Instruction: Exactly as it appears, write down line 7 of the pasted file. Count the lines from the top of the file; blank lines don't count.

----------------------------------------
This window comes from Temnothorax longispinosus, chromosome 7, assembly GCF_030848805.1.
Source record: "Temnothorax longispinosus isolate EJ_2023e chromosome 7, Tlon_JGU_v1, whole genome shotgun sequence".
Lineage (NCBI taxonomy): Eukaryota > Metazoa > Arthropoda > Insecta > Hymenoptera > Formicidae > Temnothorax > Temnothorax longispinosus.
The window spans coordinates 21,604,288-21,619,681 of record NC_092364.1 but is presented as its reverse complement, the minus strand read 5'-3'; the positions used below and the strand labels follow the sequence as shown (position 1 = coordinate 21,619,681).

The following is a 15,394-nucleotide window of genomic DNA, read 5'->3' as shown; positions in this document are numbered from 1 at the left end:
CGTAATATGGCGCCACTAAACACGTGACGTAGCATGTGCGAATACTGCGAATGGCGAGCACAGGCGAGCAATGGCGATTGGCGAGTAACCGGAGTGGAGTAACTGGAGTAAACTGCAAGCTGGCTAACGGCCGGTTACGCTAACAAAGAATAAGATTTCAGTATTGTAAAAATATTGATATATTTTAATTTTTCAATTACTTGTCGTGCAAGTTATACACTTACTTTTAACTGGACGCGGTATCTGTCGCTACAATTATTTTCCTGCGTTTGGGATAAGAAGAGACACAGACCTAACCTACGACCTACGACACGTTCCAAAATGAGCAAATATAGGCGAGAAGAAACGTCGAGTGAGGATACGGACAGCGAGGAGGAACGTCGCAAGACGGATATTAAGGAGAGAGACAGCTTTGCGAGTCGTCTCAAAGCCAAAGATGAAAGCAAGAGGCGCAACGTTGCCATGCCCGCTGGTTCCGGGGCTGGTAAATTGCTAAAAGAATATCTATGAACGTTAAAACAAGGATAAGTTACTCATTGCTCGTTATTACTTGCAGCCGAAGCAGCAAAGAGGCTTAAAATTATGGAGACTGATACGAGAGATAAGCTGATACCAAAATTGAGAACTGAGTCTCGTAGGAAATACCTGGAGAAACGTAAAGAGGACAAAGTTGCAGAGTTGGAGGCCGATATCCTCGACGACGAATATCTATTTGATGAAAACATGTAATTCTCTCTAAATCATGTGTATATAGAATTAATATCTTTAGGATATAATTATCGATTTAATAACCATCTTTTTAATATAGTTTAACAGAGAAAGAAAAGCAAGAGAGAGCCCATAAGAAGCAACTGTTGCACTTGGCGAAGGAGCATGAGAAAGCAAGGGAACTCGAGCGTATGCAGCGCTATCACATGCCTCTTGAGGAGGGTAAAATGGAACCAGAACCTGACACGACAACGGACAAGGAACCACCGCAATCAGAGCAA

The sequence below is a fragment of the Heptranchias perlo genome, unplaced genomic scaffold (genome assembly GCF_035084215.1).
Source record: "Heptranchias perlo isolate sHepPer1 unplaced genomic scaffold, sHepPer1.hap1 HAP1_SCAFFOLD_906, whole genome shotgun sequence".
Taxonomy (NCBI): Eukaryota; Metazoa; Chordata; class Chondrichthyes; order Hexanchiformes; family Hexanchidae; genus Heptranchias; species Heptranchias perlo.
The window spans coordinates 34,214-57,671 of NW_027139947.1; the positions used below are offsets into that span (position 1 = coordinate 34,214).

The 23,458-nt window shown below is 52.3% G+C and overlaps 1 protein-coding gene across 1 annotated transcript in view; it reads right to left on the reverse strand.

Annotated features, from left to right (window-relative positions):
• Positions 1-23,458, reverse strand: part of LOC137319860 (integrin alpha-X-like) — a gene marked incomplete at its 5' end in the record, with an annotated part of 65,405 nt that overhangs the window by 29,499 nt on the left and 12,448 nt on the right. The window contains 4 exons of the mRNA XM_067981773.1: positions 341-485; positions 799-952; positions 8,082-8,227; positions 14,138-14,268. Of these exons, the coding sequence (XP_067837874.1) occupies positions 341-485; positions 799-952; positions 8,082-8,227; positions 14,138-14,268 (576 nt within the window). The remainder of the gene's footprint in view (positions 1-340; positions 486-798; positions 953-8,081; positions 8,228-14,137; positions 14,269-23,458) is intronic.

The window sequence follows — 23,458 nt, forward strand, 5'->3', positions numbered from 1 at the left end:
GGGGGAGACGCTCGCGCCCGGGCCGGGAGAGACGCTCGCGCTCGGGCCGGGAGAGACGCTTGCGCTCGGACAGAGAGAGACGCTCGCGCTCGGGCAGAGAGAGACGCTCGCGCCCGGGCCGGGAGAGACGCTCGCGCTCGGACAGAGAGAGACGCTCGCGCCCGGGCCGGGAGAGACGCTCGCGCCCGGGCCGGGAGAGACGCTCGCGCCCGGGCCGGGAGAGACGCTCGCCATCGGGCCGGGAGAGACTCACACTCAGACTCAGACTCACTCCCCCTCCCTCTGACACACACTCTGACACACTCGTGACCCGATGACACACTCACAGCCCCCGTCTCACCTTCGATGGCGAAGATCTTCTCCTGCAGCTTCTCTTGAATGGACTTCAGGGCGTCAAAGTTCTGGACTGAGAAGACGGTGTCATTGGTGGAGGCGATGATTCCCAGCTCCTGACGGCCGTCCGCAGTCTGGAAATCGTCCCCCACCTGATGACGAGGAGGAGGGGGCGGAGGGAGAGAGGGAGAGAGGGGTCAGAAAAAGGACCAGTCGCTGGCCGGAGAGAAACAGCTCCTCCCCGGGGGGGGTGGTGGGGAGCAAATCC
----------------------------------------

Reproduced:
The sequence below is a fragment of the Heptranchias perlo genome, unplaced genomic scaffold (genome assembly GCF_035084215.1).